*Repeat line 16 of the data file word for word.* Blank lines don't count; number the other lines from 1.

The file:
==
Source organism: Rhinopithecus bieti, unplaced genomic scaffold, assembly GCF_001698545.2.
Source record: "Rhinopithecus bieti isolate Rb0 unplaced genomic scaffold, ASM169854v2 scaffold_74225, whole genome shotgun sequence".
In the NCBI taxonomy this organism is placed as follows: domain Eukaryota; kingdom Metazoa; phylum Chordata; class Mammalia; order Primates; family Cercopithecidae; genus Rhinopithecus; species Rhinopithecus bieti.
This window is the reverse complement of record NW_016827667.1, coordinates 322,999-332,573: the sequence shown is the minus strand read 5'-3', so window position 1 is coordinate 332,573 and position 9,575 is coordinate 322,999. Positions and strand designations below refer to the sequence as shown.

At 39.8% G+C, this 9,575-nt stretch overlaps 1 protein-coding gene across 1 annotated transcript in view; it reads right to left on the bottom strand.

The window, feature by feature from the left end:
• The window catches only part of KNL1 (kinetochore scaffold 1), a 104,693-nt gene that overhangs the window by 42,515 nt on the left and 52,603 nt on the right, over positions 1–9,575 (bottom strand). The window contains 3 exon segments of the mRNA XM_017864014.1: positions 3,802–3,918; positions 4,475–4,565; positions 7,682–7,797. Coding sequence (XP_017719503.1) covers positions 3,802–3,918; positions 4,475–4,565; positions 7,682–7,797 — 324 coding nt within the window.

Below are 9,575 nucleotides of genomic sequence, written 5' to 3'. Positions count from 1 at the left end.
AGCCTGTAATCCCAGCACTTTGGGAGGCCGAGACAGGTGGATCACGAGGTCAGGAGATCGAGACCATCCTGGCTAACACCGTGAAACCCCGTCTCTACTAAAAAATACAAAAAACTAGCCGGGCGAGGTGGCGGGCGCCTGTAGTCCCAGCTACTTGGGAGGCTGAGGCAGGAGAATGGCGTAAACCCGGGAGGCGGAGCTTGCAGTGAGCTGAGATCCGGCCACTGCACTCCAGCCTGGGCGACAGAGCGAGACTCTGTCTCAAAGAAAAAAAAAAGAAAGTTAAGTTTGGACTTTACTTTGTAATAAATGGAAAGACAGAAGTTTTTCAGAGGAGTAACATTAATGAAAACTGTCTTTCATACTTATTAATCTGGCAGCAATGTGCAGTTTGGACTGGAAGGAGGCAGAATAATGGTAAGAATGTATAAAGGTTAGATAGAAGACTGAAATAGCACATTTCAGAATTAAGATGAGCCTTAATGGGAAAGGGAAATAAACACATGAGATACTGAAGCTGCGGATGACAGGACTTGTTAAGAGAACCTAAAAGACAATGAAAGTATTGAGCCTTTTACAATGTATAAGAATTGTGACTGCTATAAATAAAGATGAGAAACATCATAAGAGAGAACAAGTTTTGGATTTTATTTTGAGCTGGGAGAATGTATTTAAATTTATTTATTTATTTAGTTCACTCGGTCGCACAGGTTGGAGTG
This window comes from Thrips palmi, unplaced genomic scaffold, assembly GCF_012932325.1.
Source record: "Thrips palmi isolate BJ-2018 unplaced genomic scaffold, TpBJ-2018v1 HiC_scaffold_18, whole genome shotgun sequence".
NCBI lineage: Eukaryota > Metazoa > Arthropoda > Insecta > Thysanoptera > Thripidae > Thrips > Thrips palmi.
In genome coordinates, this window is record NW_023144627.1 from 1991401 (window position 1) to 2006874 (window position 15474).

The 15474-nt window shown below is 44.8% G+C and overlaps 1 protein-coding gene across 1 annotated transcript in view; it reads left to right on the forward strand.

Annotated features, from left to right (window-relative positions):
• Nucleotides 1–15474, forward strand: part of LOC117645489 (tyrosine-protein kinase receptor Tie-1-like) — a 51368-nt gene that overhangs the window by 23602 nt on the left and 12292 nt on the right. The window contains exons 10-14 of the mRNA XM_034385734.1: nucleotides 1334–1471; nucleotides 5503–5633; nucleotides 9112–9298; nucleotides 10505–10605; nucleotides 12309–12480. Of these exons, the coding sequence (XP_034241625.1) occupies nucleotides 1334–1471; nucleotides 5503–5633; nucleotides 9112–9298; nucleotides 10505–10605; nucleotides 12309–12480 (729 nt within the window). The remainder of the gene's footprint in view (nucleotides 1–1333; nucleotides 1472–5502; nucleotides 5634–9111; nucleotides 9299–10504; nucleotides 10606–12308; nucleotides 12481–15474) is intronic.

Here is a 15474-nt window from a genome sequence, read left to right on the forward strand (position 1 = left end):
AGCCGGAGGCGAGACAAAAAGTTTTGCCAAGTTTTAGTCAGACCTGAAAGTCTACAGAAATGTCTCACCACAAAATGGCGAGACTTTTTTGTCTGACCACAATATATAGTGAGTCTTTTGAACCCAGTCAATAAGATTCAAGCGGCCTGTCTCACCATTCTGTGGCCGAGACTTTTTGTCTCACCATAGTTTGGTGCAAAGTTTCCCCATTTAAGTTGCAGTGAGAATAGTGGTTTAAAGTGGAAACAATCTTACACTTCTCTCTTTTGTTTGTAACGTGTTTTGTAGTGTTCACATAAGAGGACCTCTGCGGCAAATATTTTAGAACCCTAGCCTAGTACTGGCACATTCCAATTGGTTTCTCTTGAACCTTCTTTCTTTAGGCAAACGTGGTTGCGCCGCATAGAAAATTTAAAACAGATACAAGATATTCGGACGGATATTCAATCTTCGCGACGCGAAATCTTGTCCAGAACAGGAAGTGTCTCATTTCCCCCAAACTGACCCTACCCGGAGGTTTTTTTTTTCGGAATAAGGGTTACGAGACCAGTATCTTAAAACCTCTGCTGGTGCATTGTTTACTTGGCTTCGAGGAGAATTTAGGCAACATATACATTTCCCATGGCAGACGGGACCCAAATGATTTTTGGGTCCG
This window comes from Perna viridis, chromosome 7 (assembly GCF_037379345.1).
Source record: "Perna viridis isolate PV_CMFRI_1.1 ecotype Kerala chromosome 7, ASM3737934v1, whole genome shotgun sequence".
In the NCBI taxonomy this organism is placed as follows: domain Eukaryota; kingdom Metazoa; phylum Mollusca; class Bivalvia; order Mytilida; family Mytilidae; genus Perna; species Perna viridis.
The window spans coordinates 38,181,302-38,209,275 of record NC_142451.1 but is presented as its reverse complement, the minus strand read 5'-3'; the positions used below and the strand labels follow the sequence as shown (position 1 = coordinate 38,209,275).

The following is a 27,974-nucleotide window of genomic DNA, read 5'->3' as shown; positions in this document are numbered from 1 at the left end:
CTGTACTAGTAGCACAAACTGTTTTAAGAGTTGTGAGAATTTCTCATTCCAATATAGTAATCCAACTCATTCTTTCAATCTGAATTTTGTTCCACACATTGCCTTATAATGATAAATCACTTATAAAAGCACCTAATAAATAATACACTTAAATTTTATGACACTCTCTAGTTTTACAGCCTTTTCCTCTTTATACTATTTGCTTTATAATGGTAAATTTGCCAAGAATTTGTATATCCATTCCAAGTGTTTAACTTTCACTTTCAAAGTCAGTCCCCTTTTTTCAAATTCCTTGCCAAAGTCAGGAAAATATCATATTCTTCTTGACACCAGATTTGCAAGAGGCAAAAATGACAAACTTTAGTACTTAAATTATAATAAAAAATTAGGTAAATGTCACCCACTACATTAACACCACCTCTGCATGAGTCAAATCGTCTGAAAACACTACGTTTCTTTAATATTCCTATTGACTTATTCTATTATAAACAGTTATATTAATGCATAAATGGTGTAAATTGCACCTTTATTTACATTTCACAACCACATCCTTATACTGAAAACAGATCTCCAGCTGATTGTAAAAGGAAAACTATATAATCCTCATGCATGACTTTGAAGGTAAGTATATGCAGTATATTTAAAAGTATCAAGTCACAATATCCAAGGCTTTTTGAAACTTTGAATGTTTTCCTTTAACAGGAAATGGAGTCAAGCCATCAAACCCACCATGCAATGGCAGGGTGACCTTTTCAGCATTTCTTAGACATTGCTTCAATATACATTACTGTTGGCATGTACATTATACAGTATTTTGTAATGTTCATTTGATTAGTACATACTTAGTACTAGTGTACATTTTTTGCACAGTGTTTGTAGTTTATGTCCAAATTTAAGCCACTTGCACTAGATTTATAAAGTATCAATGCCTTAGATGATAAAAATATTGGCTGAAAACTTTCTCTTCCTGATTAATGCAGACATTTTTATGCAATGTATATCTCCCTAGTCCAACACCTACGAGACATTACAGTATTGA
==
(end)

• Nucleotides 1–15474, forward strand: part of LOC117645489 (tyrosine-protein kinase receptor Tie-1-like) — a 51368-nt gene that overhangs the window by 23602 nt on the left and 12292 nt on the right. The window contains exons 10-14 of the mRNA XM_034385734.1: nucleotides 1334–1471; nucleotides 5503–5633; nucleotides 9112–9298; nucleotides 10505–10605; nucleotides 12309–12480. Of these exons, the coding sequence (XP_034241625.1) occupies nucleotides 1334–1471; nucleotides 5503–5633; nucleotides 9112–9298; nucleotides 10505–10605; nucleotides 12309–12480 (729 nt within the window). The remainder of the gene's footprint in view (nucleotides 1–1333; nucleotides 1472–5502; nucleotides 5634–9111; nucleotides 9299–10504; nucleotides 10606–12308; nucleotides 12481–15474) is intronic.